The Nuggets don't have the best or biggest guard rotation in the league but they have a bunch of professional scorers. Forget Lawson, whose an All-Star caliber PG. If Miller, Foye and Robinson couldn't score on a younger and smaller guard, they wouldn't be in the league for much longer. That's just how life is for a 5'10 guard - you are going to be bleeding points on defense in 90% of your match-ups. That's the difference between playing in the ACC and the NBA.
Larkin is a much better PG than Robinson, but he needs to have some of his mentality on the court. If you're going to give up 10-12 points on defense, you have to be able to get those points back on offense. You can't come let the game come to you at that size - you have to be super-aggressive and you have to be able to stick 3's off the dribble. Larkin was more of a pure PG in college, but in an NBA game, he has to use his speed and scoring ability and he has to do it quickly.
I could see Larkin maxing out as an Isaiah Thomas type player in the right system - Suga Shane came out of school as a sophomore, which is crazy for a player his size. Isaiah, in contrast, was a four-year senior who came into the league ready to make a point. At the same time, you can find little PG's like that anywhere. Pierre Jackson was a 2nd-round pick who could have been had for a song last season. Jahii Carson (Arizona State) may not even be drafted this year and he's got some big-time ability for a 5'10 PG.
- Sammy D: He's got good size and length and he's not a complete incompetent on offense, so he's still an NBA-caliber C who can squeeze a few more seasons in the league. At this point in his career, though, he's purely a backup or a member of a rotation like he was in Dallas. I think this will be more of an issue in the East - Dalembert can match-up with big-time C's but he has a hard time staying on the floor when opponents go small on him.
He can't really take advantage of smaller players on offense and his defense is no longer at the level where you can play him big minutes as a one-way player. Every once in a while he will have a throwback game where he gets a couple of easy shots around the basket early, which boosts his confidence on offense and intensity on defense, but he's not a guy whose going to consistently produce for you on a night-to-night basis. Carlisle had a really quick hook on him for a reason.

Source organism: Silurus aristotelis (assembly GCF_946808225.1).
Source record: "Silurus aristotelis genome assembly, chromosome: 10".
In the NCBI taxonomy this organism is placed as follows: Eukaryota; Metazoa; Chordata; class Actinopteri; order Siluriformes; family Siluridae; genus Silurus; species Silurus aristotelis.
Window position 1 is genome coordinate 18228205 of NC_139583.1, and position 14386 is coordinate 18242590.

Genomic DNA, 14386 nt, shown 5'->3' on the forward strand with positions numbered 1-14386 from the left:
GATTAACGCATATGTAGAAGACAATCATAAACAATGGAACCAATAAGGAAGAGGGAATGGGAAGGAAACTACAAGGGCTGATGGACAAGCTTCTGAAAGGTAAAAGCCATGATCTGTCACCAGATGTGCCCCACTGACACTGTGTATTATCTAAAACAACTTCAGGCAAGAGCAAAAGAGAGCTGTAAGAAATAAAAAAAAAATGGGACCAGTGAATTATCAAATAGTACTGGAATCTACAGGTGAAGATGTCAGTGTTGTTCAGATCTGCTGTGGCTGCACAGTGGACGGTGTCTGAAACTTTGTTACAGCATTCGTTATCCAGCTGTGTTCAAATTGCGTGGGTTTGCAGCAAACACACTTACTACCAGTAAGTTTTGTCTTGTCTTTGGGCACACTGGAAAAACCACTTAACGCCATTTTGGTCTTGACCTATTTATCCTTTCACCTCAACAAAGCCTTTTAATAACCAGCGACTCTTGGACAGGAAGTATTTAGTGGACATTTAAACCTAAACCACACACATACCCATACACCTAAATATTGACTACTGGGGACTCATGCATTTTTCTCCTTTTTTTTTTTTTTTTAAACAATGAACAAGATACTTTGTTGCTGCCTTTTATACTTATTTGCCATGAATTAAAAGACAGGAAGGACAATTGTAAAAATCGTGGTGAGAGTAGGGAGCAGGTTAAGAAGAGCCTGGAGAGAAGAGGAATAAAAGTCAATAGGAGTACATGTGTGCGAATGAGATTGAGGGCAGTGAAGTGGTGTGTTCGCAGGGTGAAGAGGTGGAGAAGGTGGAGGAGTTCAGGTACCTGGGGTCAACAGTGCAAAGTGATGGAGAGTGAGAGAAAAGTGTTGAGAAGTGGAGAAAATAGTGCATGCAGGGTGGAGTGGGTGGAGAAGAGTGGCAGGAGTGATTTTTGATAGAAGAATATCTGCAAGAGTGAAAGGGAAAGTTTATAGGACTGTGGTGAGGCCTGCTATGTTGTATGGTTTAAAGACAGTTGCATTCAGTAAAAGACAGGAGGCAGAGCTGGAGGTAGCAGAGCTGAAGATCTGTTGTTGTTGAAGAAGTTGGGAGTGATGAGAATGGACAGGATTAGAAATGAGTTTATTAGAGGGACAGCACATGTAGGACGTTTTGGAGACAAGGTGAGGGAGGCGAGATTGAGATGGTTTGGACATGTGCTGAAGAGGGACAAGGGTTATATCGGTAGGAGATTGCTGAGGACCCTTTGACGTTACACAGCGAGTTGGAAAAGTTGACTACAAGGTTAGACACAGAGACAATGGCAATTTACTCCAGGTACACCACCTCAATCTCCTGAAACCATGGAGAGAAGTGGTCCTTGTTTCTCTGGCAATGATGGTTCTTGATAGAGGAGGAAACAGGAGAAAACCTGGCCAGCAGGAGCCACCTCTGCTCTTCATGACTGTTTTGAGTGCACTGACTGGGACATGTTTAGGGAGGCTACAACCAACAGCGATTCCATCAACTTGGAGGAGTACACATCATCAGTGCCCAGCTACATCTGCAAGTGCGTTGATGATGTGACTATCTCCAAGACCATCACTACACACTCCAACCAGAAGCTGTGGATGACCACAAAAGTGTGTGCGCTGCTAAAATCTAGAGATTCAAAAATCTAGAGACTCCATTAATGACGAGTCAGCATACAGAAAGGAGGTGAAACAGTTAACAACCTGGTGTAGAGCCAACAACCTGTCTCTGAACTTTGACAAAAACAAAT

On the whole, I was really impressed with the package the Mavs gave up for Tyson Chandler, even if he's no longer the player he was in 2011. Calderon was a guy I thought Dallas would have to give up in a salary dump or just eat his contract - I'm stunned he became an asset in a trade considering how much money he has left on his deal. There are a lot of backup PG's in the league I'd take over him. And while Larkin has talent, the world isn't running low on 5'10 guards.
The key for the Knicks is what they do with the No. 34 pick. And if you've followed the Mavs at all, you know there was very little chance they were going to turn that pick into anything. For all the strengths of the Mavs FO, they are one of the worst drafting FO's in the league. At a certain point, that's going to come back and kill this franchise, but for now, in the YOLO win for the moment present where they build around a 36-year old Dirk, I love this trade.